Cecil, William, Viscount Cranborne and second Earl of Salisbury 1591-1668, parliamentarian, was born in Westminster 28 March 1591, the only son of Sir Robert Cecil (later first Earl of Salisbury, qv.), and his wife Elizabeth, daughter of William Brooke, tenth Baron Cobham. His mother died when William was six years old and he and his only sister Frances were placed in the care of their aunt, Lady Frances Stourton, while their father attended to the boys education. William was admitted in 1602 to St Johns College, Cambridge, Sir Roberts former college.
     Upon the creation of Sir Robert Cecil as Earl of Salisbury in 1605 William became Viscount Cranborne. In 1608 he was sent to France, but brought home to marry Catharine, daughter of Thomas Howard, first Earl of Suffolk [qv.], on 1 December that same year. He then returned to France, his father insisting that he should reside abroad for two years. However, in the arrangements made for the investiture of Henry, the kings eldest son, as prince of Wales, Salisbury, now lord treasurer, saw an opportunity for Cranborne to win royal favour and he was summoned home to share the privilege of holding the kings train at the ceremony on 4 June 1610. He then resumed his tour and travelled to Venice. He fell ill of a fever at Padua, left Italy, and arrived in England resolved never to go abroad again.
     The death of both his father and the prince of Wales in 1612 left Cranborne, now Earl of Salisbury, to his own resources. He became lord lieutenant of Hertfordshire in 1612 and his punctilious implementation of orders from the Privy Council impressed the king, who made him a knight of the Garter in 1624. Charles I was equally well disposed towards Salisbury and made him a privy councillor in 1626. During the period of Charless personal rule Salisbury conformed. He was disappointed at being denied the mastership of the Court of Wards, but his ambitions were partially satisfied with the captaincy of the Band of the Kings Gentlemen Pensioners in 1635. Until 1639 he employed much of his time in improving his estates. He also made Hatfield House a centre of taste and culture, patronizing the painters George Geldrop and Peter Lely [qqv.], the musicians Henry Oxford and Nicholas Lanier [qv.], and the gardener John Tradescant the elder [qv.].
     In 1633 Salisbury accompanied Charles to his coronation in Edinburgh and became a member of the council of Scotland. But the kings failure to impose his ecclesiastical policy on Scotland and the tension between him and the English Parliament in 1640 forced the earl to reconsider his position. He gradually inclined to the moderate party in the Lords while supporting the Commons in the removal of the instruments of royal despotism. Since he did not commit himself unreservedly to any party he earned a reputation for political inconsistency, and had to confront the hazards of non-alignment when war broke out in 1642. While Hatfield was saved from depredation, the estate at Cranborne in Dorset suffered much damage. Salisburys reaction at the end of hostilities was to seek security wherever it could be found. The House of Lords could offer none, since the victorious army was determined to suppress it. But that did not prevent Salisbury from acting as a member of the commission charged with negotiating an agreement with Charles in the Isle of Wight in 1648. When that failed he refused to approve the kings trial and execution.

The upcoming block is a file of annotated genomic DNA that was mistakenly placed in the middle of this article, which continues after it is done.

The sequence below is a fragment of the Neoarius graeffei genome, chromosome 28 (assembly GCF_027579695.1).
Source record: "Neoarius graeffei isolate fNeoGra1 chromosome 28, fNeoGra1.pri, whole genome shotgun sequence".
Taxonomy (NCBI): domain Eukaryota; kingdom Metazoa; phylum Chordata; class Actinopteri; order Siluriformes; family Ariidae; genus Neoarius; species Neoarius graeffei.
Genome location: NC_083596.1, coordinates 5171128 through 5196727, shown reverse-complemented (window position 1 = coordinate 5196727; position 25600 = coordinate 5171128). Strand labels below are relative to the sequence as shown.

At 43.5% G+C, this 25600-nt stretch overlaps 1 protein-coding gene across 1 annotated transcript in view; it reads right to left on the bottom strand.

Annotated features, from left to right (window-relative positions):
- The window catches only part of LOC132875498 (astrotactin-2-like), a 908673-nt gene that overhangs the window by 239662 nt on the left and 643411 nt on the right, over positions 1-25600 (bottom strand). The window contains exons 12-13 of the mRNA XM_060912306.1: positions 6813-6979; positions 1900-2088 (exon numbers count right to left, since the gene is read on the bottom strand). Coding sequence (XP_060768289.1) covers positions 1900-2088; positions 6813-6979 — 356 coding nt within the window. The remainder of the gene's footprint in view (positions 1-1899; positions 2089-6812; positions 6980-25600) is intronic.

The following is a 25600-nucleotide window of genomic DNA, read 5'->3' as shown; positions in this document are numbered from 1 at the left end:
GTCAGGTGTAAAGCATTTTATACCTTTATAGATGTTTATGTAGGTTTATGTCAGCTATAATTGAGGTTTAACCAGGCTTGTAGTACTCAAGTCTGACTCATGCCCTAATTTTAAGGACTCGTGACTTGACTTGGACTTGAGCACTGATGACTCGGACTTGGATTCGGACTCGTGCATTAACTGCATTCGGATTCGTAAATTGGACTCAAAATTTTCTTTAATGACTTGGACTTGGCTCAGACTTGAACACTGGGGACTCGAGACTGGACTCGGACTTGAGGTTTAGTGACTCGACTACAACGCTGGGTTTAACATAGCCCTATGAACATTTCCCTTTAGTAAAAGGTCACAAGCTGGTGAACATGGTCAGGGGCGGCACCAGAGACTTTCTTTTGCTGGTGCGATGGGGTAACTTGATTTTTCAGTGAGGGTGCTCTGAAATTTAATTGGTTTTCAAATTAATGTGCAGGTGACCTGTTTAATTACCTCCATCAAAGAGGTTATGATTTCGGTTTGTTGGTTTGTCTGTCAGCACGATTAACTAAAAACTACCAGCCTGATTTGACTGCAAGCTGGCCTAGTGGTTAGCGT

With the disappearance of the old order Salisbury decided to support the Republic. He found no difficulty in signing the engagement drawn up by Parliament which bound him to be faithful to a commonwealth without king and House of Lords. That two of his sons had fought for Parliament may have played a part in this transfer of loyalty. He may also have been influenced by the favour shown by Parliament to his friend, Philip Herbert, fourth Earl of Pembroke [qv.], when it voted that he should be indemnified for his losses in the war. Many of his closest friends amongst the nobility, notably Algernon Percy, ninth Earl of Northumberland [qv.], Salisburys son-in-law, had declared for Parliament, and this again may have encouraged him to join them. He became a member of the council of state from 1649 to 1651, and its president for a while, and entered the Rump Parliament as MP for Kings Lynn. The Protectorate, however, led to a change in the official attitude towards him, and by 1656 he was ousted from public activities, being excluded even from Oliver Cromwells second Parliament, though elected for Hertfordshire. Salisbury retired to Hatfield where he died 3 December 1668, but not before Charles II had appointed him high steward of St Albans in 1663. He was succeeded in the earldom by his grandson James (born 1648), his eldest son Charles having died in 1659.

     Historical Manuscripts Commission, Salisbury (Cecil) Manuscripts, vol. xxii, 1971, introduction
     Lawrence Stone, Family and Fortune, 1973.

Contributor: G. Dyfnallt Owen

Published: 1993